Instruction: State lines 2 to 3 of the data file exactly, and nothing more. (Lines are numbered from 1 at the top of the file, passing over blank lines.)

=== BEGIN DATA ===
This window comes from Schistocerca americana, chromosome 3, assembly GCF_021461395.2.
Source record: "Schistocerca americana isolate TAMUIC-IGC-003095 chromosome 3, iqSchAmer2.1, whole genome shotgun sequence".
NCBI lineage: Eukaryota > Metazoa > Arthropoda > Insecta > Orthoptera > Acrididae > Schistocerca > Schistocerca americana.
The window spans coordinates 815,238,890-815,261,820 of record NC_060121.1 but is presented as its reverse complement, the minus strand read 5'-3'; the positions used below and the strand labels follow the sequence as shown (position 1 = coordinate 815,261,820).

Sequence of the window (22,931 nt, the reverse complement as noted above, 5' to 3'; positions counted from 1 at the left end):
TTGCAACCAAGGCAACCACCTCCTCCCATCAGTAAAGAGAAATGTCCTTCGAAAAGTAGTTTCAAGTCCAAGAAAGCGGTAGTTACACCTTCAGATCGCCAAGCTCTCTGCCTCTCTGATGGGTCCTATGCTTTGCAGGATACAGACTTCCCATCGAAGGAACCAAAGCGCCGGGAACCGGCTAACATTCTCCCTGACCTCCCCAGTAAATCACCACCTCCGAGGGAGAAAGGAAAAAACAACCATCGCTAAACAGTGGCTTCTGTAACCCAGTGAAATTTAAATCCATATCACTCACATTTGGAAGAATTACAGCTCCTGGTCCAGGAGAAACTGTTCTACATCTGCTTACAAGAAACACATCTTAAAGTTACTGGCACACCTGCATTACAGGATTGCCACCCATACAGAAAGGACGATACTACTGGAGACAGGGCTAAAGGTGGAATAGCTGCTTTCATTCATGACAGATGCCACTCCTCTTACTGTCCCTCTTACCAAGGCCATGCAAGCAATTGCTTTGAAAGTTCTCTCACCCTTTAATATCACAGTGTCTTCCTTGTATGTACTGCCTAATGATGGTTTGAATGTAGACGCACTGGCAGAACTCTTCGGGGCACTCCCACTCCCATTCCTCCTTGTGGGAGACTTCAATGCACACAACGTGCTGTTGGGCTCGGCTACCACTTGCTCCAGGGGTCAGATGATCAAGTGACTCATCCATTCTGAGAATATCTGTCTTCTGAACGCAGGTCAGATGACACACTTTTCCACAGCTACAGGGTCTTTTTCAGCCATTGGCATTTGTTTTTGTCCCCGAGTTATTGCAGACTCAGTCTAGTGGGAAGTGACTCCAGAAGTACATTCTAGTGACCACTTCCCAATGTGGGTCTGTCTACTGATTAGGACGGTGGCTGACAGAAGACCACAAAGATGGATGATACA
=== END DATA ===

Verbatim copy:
Source record: "Schistocerca americana isolate TAMUIC-IGC-003095 chromosome 3, iqSchAmer2.1, whole genome shotgun sequence".
NCBI lineage: Eukaryota > Metazoa > Arthropoda > Insecta > Orthoptera > Acrididae > Schistocerca > Schistocerca americana.